We'll have a united Ireland by 2016, says McGuinness
A UNITED Ireland by 2016 is on the cards, Sinn Fein's Martin McGuinness predicted last night.
With nine days left to the North's Assembly Election, the Mid Ulster MP said at his party's manifesto launch republicans could attain their goal by the centenary of the 1916 Easter Rising.
"As we develop the north-south implementation bodies and people co-operate and work together, I think people will see more and more the logic of that," Mr McGuinness said.
"Certainly it is our view that it can be accomplished over a short period. Gerry Adams has said 2016 and I think that is achievable."
Sinn Fein's manifesto, unveiled yesterday, called on the Irish Government to produce a Green Paper soon on unity.
The party also vowed to:
* Create more cross-border implementation bodies on policing, justice, agriculture, rural development, the social economy, pollution control, mental health, further and higher education, communications infrastructure and energy.
* Secure representation in the Oireachtas and voting rights for people in Northern Ireland in Irish Presidential elections.
Mr McGuinness's united Ireland prediction was challenged by unionists.
The Democratic Unionist MP for North Belfast Nigel Dodds reacted: "Sinn Fein will not be getting their united Ireland.
"The unionist people will stand steadfast.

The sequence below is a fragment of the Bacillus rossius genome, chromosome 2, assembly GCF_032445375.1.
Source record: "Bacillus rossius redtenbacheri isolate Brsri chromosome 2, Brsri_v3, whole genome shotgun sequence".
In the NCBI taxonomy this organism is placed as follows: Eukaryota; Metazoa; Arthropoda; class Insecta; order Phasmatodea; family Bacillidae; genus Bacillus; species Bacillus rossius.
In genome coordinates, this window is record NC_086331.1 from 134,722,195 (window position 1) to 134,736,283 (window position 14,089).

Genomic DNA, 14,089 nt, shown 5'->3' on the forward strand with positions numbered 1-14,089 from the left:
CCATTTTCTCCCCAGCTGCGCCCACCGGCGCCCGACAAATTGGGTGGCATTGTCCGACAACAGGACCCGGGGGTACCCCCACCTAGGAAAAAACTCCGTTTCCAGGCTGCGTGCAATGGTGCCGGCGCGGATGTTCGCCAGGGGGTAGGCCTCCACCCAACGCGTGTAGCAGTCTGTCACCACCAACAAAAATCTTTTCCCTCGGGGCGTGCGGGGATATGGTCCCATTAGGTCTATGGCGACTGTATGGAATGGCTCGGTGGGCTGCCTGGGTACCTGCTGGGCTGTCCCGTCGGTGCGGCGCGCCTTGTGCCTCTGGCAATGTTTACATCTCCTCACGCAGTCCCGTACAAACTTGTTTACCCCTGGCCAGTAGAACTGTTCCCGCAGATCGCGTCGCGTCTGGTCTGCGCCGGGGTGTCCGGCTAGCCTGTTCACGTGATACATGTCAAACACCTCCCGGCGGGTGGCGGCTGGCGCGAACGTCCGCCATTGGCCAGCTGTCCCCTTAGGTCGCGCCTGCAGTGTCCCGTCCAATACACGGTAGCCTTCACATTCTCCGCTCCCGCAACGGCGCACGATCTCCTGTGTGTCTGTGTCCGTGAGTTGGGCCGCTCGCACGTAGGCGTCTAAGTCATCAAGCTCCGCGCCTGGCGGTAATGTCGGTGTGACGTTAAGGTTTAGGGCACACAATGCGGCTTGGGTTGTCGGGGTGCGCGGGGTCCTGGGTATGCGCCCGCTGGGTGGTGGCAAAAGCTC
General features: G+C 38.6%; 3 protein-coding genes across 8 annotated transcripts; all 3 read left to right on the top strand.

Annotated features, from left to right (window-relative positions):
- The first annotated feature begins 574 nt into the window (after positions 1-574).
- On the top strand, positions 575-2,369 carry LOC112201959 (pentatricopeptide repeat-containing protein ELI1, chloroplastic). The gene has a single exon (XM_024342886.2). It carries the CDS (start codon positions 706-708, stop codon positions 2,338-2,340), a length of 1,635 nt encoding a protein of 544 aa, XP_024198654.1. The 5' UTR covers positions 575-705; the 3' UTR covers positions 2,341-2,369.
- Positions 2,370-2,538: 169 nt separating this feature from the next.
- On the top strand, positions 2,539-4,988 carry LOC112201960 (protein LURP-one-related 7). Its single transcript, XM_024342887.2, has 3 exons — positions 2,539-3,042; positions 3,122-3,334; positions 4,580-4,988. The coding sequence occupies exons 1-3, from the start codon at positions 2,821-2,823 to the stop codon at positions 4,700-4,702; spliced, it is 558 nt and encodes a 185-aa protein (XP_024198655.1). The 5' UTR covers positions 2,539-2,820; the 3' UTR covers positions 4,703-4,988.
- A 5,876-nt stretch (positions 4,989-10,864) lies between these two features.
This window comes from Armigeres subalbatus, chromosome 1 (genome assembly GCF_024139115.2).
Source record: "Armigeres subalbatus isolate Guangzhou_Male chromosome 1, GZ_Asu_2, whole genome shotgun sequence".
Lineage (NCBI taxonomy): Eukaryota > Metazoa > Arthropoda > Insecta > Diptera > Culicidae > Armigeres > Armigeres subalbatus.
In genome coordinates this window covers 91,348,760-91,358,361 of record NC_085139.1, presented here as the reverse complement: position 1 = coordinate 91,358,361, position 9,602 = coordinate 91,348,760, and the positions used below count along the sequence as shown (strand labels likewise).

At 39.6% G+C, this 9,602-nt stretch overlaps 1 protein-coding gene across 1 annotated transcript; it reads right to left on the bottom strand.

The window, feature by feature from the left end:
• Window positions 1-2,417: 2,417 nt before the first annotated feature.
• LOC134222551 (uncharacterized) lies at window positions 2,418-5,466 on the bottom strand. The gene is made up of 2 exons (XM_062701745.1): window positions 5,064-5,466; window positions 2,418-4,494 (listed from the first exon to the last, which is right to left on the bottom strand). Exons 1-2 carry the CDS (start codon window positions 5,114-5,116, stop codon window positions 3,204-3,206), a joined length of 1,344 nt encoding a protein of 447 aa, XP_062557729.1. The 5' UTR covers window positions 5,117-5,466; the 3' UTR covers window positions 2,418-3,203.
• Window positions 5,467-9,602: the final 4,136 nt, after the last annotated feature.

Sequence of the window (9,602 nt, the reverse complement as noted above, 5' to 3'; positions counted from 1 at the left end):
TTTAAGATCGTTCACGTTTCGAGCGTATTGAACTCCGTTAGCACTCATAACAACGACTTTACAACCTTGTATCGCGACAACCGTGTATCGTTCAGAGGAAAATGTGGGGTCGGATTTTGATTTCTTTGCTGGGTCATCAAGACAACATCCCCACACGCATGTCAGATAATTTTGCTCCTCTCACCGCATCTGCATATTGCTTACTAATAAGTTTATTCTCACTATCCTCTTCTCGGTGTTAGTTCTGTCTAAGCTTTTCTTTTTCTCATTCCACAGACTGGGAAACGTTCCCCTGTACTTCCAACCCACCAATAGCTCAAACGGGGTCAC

"The Sinn Fein manifesto is another wish list of concessions to republicans but many unionists will be saying: Haven't they had enough concessions? When is it all going to end?"
Ulster Unionist David McNarry dismissed Mr McGuinness's comments as a "pipe dream".
"My children's grandchildren won't even see a united Ireland," the Strangford Assembly candidate said.
"Catholics I am talking to on the doorsteps aren't interested and many are voting unionist.
"The recent census figures dashed any republican hopes of a united Ireland. It would be more honest for them to tell their supporters that they are working for peace here and have ended their armed struggle to achieve a unitary state."
Sinn Fein continued to clash with the rival SDLP over the issue of how their supporters should vote in the proportional representation election.
With transfers between candidates down the ballot paper likely to determine the final seats in Northern Ireland's 18 constituencies, Sinn Fein chairman Mitchel McLaughlin said his party wanted to maximise the nationalist vote.
However, he accused the SDLP of turning its back on a nationalist voting pact.
Martin McGuinness also criticised the SDLP, insisting he had not heard his nationalist rivals encouraging their supporters to transfer to Sinn Fein.
However, the SDLP's director of elections Brid Rodgers denied there had been any formal offer of a voting pact.
Speaking at the launch of the election manifesto, Mr McGuinness also said the republican peace strategy was delivering and the electorate had backed his party in growing numbers, making them the third largest party on the island.
The Sinn Fein manifesto focus is firmly fixed on Irish unity, the full implementation of the Good Friday Agreement and equality.
Mr McGuinness said he looked forward to Irish unity by 2016 and called for a Green Paper on this issue to be brought forward by the Dublin government.
Mr McGuinness insisted his party was the engine for change.
The manifesto promised to work for a new beginning on policing and the devolution of policing and justice powers and said it would work on issues such as eradicating child poverty and appointing a senior citizens commissioner.